Polish couple receive UN award for housing 14,000 Ukrainian refugees in their hotel chain

A Polish couple who used their hotel chain to provide accommodation for thousands of Ukrainian refugees have won a UN award for their humanitarian work.

Lena Grochowska and Władysław Grochowski (pictured above, rear centre, with Ukrainian refugees Oksana, Valerii and Ludmila) have received this year’s United Nations Nansen Refugee Award for the Europe region.

They are the first Polish winners of the award, which “honours individuals, groups and organisations who go above and beyond the call of duty to protect refugees, as well as internally displaced and stateless people”.

Grochowski is CEO of Arche, a large hotel and property group. Immediately after Russia’s invasion of Ukraine, he and his wife launched a programme offering free accommodation in their properties to some of the millions of Ukrainians fleeing the war.

Since then, they have provided over 500,000 nights of free lodging to more than 14,000 refugees.

The UN’s refugee agency, UNHCR, notes that, in addition to this, the couple’s charitable foundation in 2022 alone provided $4.5 million for longer-term housing for Ukrainian families, including opening accommodation centres in six different Polish cities.

The Grochowskis’ “philanthropic work has had an indelible impact on thousands of refugees, providing them with vital support, including shelter, livelihoods and social integration”, wrote the agency, which also praised the couple for their efforts in uniting the business community and society.

Around 77% of Poles have been involved in helping refugees from Ukraine, for which purpose they spent around €2 billion out of their own pockets, a new study by @PIE_NET_PL has found https://t.co/xWu8JWNMui

— Notes from Poland 🇵🇱 (@notesfrompoland) July 28, 2022

“I take the Nansen Award as a thank you for what our foundation and other NGOs are doing in our country, welcoming thousands of refugees, giving them a roof over their heads, helping them find work, education, and develop their interests,” said Grochowska, quoted by Onet.

Poland was the primary destination for Ukrainian refugees after the outbreak of war, with the government, local authorities, NGOs, businesses and religious organisations – as well as millions of ordinary Poles – mobilising to help them.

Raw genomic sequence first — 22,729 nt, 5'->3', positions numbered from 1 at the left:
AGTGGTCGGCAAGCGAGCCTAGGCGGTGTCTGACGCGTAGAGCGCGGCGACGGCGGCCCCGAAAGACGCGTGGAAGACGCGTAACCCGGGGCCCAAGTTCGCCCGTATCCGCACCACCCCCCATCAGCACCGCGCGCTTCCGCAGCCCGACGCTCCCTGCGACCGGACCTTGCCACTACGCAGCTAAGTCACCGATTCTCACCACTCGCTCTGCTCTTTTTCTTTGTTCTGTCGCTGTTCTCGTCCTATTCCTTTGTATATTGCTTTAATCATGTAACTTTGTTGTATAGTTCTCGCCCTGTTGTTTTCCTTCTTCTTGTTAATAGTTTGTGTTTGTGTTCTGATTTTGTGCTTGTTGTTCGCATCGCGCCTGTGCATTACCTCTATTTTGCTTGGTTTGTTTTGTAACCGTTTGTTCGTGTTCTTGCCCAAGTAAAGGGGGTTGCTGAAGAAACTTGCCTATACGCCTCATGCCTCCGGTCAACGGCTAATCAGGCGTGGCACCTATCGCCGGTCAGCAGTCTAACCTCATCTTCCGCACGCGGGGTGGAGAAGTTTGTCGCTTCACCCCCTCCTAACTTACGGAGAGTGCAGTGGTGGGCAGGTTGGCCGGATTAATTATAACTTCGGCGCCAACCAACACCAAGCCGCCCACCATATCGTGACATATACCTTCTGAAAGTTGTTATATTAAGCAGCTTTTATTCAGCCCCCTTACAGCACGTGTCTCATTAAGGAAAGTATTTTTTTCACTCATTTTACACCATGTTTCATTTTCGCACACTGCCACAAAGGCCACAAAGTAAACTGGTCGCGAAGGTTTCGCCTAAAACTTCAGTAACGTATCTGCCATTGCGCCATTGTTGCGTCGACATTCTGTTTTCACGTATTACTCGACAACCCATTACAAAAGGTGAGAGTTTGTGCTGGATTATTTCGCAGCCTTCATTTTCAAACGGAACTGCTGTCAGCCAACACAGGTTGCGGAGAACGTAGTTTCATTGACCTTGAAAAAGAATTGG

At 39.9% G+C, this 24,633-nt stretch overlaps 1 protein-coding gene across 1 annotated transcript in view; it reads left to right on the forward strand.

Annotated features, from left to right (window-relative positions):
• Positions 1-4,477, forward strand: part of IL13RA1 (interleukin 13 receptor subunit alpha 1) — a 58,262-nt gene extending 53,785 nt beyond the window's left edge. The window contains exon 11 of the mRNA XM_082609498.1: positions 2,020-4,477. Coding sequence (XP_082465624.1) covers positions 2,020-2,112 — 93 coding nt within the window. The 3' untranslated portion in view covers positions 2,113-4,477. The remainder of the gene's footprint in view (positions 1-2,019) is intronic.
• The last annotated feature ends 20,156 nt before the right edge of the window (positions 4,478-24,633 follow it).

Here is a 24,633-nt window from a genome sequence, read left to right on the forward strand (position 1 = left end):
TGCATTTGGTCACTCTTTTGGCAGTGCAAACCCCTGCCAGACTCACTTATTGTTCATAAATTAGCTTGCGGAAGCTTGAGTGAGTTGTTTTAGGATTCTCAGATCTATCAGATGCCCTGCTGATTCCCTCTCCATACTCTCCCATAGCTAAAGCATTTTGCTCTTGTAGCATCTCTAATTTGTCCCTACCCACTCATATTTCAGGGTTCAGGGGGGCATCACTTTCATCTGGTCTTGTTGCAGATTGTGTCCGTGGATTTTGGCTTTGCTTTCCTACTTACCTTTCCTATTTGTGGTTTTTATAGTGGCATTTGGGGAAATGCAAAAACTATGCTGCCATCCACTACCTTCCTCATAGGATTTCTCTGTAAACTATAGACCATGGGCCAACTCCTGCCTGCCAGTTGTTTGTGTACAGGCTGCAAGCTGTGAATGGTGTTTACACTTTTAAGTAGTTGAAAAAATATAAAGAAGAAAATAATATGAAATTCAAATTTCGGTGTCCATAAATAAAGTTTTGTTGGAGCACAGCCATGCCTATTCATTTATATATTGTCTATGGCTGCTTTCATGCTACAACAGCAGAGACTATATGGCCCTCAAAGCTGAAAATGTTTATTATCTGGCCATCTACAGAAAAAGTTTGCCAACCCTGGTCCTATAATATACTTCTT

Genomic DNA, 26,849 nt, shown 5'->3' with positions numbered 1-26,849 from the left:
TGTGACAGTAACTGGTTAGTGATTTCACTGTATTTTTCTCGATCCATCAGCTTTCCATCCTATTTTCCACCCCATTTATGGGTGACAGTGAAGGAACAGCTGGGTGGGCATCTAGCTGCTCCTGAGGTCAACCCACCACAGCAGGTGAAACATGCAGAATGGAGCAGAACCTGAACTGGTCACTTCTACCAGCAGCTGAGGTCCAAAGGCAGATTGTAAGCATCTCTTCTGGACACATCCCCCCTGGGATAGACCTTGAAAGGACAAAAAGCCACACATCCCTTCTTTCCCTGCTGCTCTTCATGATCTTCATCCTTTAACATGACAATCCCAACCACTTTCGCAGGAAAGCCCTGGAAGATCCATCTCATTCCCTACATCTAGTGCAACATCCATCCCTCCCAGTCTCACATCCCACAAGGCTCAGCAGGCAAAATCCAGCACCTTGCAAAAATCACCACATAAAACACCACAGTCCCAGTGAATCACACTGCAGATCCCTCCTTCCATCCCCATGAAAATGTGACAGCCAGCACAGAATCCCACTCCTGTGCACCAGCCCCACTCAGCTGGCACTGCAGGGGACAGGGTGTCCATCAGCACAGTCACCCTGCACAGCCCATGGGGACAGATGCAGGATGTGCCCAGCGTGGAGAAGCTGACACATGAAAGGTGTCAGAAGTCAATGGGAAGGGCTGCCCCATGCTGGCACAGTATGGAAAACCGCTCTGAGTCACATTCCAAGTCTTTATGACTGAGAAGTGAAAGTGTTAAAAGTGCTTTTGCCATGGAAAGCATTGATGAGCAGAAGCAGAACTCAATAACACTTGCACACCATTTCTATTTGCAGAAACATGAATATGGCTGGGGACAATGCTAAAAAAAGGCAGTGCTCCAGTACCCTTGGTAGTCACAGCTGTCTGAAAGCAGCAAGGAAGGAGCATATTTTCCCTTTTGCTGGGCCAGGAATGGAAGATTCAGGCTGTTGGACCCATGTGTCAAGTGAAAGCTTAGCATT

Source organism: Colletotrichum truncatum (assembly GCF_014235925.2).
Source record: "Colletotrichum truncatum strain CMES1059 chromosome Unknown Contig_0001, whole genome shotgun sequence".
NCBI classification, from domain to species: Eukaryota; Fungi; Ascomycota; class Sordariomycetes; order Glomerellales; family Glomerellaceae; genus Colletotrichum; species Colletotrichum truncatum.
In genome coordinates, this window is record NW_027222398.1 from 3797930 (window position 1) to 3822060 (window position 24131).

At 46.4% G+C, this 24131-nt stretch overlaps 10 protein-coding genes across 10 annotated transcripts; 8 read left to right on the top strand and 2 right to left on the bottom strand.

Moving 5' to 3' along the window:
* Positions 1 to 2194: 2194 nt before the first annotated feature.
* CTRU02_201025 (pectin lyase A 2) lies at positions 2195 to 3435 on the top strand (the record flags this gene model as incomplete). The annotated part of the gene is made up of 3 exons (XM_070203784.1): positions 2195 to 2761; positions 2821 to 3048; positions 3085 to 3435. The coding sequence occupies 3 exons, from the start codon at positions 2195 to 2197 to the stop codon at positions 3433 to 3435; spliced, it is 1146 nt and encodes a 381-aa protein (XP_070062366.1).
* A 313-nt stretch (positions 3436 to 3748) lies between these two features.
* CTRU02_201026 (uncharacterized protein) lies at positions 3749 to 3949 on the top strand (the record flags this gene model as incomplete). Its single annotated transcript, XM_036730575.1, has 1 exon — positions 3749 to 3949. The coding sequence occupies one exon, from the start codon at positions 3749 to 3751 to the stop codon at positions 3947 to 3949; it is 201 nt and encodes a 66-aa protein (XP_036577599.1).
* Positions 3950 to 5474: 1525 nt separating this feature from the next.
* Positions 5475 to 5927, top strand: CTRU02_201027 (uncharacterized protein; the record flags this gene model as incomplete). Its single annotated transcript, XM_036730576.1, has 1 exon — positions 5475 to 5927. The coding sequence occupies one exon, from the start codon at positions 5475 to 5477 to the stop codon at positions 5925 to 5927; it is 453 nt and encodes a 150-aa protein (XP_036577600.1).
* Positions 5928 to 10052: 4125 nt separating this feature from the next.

Around 77% of Poles were involved in helping refugees from Ukraine in the early months of the war, for which purpose they spent an estimated 9-10 billion zloty (€1.93-2.14 billion) out of their own pockets, according to estimates by the Polish Economic Institute (PIE).

Poland deserves the Nobel Peace Prize for the help it has given to refugees from Ukraine since Russia’s invasion, says the US ambassador to Warsaw https://t.co/F4fKsoEUYc

— Notes from Poland 🇵🇱 (@notesfrompoland) September 28, 2022

“I am proud that we, as a nation, have been able to behave decently during these difficult moments in history, welcoming into our homes millions of Ukrainian women and children, the elderly and those with disabilities,” said Grochowski.

The Grochowskis established their charitable foundation in 2014, and even before the war in Ukraine were using their hotels to house refugees. Apart from providing shelter, the foundation has also helped homeless and disabled people overcome exclusion from the labour market.

“Dignity happens through work,” said Grochowski. “That’s why in our refugee homes, we don’t just leave people and give them ready-made [assistance]. People are active and looking for work.”

A Polish millionaire hotelier has appealed to the government to adopt a more humane approach to the migration crisis at the border with Belarus.

He has himself pledged to provide 100 refugee families with housing, jobs and education https://t.co/sLJcurcuy2

— Notes from Poland 🇵🇱 (@notesfrompoland) October 28, 2021

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Main image credit: UNHCR/Tarik Argaz

Agata Pyka is an assistant editor at Notes from Poland. She is a journalist and a political communication student at the University of Amsterdam. She specialises in Polish and European politics as well as investigative journalism and has previously written for Euractiv and The European Correspondent.

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